The Pros & Cons of Guardianship or Conservatorship: How to Know If It's Right for You

Determining the pros and cons of a guardianship is difficult, but the main drawback to utilizing a guardianship or conservatorship rather than a power of attorney is the expense. It costs money to hire a licensed attorney, have the attorney prepare conservatorship or guardianship papers, file them in court and attend court hearings; as well as follow up on the appointment of the conservator and the formal reporting that the court requires from the conservator.

The attorney goes to court more than once. There is an ongoing requirement to report to the court, usually annually or more often, to account for expenditures. The cost for lawyers, other witnesses, and preparation of the guardianship case will run thousands of dollars when private attorneys are used. The money comes from the elder's assets. All of the steps to the decision by the court are costly and require legal representatives on both sides.

Things said in open court about an elder in front of the elder can be very upsetting and embarrassing to him or her. The procedure should be avoided when possible. However, it may be the only protection available in some cases. It can save an elder from financial ruin, injury, homelessness, and many kinds of self-neglect.

What Happens If No Family Member is Willing or Able To Be The Guardian?

Family members often serve as guardians or conservators and some do not charge the elder for doing the work. If there is no family member able or willing to be the guardian, someone outside the family is hired to serve. This kind of guardian is paid by the hour, from the assets of the elder.

A benefit to a conservatorship or guardianship is that the family of the elder, or the elder without family, has some security in knowing that the court is watching what happens to his or her funds and the potential for financial abuse is minimized. Family members can challenge a request for a guardian which has been presented in court.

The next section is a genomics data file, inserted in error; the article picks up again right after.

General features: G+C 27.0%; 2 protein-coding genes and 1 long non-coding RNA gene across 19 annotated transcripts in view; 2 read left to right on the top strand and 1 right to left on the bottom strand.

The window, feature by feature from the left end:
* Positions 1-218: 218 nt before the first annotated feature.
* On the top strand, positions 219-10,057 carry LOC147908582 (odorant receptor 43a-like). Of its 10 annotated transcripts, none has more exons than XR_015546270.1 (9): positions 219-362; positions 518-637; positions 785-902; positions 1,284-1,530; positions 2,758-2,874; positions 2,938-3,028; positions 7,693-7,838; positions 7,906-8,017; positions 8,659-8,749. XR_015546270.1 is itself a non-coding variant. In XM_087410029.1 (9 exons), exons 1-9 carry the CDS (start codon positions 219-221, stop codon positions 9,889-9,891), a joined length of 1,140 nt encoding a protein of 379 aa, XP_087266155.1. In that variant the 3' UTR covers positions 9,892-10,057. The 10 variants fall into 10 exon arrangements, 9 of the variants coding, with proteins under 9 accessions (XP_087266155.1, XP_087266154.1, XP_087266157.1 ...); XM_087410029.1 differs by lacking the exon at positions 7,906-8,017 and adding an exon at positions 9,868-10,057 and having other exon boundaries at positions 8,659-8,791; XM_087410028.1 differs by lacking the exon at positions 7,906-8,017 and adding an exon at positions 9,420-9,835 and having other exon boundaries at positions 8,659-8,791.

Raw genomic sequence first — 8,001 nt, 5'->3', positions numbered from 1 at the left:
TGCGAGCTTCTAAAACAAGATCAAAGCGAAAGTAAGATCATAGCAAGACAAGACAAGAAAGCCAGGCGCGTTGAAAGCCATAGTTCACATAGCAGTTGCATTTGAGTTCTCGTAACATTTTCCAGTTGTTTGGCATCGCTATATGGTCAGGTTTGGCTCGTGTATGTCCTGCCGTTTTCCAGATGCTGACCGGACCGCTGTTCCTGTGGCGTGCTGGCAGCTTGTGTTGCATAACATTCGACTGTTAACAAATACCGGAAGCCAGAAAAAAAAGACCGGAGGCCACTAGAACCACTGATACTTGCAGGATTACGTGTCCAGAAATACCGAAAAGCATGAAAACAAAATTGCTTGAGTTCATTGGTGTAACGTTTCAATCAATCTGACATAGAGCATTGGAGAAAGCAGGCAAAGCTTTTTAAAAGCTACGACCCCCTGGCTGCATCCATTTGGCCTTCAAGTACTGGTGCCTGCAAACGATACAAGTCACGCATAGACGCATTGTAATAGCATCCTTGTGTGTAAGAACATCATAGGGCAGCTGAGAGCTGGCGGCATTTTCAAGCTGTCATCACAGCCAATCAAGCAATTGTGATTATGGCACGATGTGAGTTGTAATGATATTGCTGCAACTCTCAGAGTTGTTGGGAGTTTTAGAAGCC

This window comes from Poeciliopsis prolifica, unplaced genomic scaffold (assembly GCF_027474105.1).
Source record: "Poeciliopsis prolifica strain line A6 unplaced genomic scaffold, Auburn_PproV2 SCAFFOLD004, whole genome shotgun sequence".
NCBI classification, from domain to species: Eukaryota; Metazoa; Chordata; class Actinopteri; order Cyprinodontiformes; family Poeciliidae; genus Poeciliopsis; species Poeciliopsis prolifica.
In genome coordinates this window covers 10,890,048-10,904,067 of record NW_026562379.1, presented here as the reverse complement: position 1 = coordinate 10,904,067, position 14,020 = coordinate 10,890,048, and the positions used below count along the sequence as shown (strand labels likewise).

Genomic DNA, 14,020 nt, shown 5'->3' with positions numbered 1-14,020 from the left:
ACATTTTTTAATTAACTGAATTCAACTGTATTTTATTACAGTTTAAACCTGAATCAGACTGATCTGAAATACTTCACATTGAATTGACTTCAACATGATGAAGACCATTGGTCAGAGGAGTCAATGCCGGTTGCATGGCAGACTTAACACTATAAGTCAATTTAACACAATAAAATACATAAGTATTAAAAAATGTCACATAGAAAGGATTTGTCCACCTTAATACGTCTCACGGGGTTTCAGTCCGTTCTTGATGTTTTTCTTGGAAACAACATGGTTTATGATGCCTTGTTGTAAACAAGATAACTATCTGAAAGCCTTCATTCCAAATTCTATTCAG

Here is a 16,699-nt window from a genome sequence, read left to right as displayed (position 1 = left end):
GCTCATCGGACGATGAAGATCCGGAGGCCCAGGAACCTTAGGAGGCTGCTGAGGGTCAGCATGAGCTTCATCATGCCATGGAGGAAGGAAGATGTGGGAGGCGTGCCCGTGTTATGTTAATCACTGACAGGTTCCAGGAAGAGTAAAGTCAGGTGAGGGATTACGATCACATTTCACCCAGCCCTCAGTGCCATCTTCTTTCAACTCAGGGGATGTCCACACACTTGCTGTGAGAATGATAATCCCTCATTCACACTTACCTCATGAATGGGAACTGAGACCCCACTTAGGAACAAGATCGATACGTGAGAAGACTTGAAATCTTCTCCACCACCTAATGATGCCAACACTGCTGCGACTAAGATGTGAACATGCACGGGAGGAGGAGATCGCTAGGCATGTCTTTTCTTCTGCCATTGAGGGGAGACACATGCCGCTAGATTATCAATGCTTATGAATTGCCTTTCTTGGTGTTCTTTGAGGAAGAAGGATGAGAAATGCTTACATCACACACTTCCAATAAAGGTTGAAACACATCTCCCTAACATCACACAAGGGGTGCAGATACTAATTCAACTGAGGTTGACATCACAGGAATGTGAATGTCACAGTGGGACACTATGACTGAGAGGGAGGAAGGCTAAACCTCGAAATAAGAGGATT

The court can appoint a public guardian or other individual willing to serve as a guardian if no family or friend is available. Public guardians work for the county in which the guardianship or conservatorship is filed with the court. They are paid an hourly rate for everything they do, including keeping all financial records, visiting the elder to handle financial matters, and making annual appearances in court to report how money is being spent and the status of the elder.

Using a public guardian to handle the affairs of an elder is not foolproof, but it is far safer than having a questionable person serve as power of attorney with unlimited authority to spend money and sell property. There are instances of financial abuse even by public guardians, but safeguards are built into the system to minimize this risk.


This article has been adapted from The Boomer's Guide to Aging Parents, the Complete Guide by Carolyn Rosenblatt, R.N., Attorney. The nine-part series, also available in audio format, expertly delves into all the issues that an adult child can face while caring for an aging parent. The series includes knowledgeable legal and healthcare advice for handling everything from dangerous drivers, an elder's money to resolving family conflicts—and all with an approachable tone and real-world advice for how to start difficult conversations and find solutions that work for you and your family members.


almost 2 years ago, said...

I am in quite a quandry. My father and his 2nd wife both have dementia and refuse to allow anyone in the family to help manage their sizable estate. Even if my father agrees to assigning a Power of Attorney, how will that help protect their assets?